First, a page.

Phosphate data is usually expressed as concentrations: parts per million (ppm) or more correctly mg kg-1 or mg l-1.

Data may be presented as tabulated average concentrations (with standard deviation), bar charts and/or concentration isomaps. Statistical analysis may also be applied to show if apparent differences in phosphate concentrations between different areas are real (significant).

Interpretation of phosphate data should take into account:

  • The extraction method used and what fraction of soil phosphate is being analysed.
  • Background variability in phosphate concentrations linked to soil type, geology, and land use.
  • The possibility of later phosphate additions, for example as manure and fertiliser application.
  • The local soil type (in particular texture, pH, organic matter content) and the effect this may have had on soil phosphate retention, for example, acid sandy soils are usually less able to retain phosphate than neutral or alkaline soils, or those containing a significant proportion of clay and/ or organic matter.

If more than one phosphate dataset is to be compared, the same method of extraction and analysis must have been used.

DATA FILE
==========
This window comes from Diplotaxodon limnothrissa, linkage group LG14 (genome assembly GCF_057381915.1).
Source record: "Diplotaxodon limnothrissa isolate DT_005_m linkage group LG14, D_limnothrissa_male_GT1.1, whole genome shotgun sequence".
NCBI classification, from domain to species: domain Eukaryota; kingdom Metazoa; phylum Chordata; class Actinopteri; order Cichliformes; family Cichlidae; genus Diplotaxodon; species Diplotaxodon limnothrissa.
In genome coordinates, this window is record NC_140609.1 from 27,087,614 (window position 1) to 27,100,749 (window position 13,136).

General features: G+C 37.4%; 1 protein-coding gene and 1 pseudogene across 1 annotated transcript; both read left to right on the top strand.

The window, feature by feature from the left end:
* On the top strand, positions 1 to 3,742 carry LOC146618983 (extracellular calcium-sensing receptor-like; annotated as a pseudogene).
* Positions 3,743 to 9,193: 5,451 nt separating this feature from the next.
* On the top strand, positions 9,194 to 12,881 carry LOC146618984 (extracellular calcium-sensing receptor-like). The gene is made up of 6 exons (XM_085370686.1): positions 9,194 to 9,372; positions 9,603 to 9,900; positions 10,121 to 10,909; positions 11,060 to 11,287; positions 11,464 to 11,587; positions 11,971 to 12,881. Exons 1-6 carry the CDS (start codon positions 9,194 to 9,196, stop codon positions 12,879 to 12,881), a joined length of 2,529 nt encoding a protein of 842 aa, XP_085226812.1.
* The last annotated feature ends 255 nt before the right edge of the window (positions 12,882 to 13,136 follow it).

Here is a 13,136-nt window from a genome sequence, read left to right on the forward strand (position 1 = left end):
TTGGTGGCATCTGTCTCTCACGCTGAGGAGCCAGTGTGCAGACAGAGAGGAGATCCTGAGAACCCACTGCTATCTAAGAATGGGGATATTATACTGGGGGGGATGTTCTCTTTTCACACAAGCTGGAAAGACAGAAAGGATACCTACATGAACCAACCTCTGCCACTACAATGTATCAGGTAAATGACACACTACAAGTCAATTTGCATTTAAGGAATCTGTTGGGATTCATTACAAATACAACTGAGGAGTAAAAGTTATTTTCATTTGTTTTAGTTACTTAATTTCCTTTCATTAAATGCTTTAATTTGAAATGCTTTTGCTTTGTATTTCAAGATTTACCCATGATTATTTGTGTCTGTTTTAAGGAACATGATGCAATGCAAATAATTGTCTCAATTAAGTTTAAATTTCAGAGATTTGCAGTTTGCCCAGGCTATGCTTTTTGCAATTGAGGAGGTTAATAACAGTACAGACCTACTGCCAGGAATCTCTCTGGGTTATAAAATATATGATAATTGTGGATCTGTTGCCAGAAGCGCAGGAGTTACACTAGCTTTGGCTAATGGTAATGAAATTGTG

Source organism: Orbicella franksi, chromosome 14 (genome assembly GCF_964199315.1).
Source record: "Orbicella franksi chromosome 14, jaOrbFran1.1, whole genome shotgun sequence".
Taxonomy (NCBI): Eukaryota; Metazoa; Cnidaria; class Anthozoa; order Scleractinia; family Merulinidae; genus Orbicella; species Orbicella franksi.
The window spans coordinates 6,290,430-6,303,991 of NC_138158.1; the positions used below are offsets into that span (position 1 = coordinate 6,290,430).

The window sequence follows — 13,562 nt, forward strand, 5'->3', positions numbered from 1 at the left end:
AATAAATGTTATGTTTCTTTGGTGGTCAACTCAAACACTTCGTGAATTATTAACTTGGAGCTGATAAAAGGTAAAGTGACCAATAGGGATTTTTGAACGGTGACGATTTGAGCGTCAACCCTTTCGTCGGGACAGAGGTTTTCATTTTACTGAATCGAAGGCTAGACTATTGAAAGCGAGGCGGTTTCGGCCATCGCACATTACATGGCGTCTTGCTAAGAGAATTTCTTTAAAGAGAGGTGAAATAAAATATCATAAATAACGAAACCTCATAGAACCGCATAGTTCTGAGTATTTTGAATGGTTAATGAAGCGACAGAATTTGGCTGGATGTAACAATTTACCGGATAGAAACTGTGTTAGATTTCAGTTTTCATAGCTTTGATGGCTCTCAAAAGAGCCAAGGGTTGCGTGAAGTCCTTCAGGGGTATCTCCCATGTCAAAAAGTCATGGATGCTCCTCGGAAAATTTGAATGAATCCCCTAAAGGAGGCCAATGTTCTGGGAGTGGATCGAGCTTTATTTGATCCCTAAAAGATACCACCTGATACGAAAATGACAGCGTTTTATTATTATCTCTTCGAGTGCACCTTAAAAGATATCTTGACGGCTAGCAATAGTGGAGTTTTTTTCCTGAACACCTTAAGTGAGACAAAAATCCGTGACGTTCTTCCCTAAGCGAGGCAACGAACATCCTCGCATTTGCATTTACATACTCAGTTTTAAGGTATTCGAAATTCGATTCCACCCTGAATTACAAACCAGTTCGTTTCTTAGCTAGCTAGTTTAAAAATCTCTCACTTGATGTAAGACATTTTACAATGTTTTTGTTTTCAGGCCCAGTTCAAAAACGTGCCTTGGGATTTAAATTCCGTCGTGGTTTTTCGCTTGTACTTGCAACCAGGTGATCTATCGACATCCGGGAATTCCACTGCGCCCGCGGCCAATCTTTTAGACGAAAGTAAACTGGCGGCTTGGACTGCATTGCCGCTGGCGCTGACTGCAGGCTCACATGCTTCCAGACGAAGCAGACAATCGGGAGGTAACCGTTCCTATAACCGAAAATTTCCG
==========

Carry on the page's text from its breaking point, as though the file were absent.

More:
[edit] References

  • Crowther, J. (1997) Soil phosphate surveys: critical approaches to sampling, analysis and interpretation. Archaeological Prospection, 4, 93-102.
  • Crowther, J. (2006) Soil/Sediment analysis: background to analytical methods. Available online at: http://www.lamp.ac.uk/uwlas/pdf/uwlas_soil_methods.pdf, last accessed 08.03.2007.
  • Dick, W.A., and Tabatabai, M.A. (1977) An alkaline oxidation method for the determination of total phosphorus in soils. Journal of the Soil Science Society of America, 41, 511-514.
  • Holliday, V.T., and Gartner, W.G. (2007)Methods of soil P analysis in archaeology. journal of Archaeological Science, 34, 301-333.
  • Smith, B.F.L., and Bain, D.C. (1982) A sodium-hydroxide fusion method for the determination of total phosphate in soils. Communications in Soil Science and Plant Analysis, 13, 185-190.
  • Terry, R.E., Hardin, P.J., Houston, S.D., Nelson, S.D., Jackson, M.W., Carr, J., and Parnell, J. (2000) Quantitative phosphorus measurement: a field test procedure for archaeological site analysis at Piedras Negras, Guatemala. Geoarchaeology, 15, 151-166.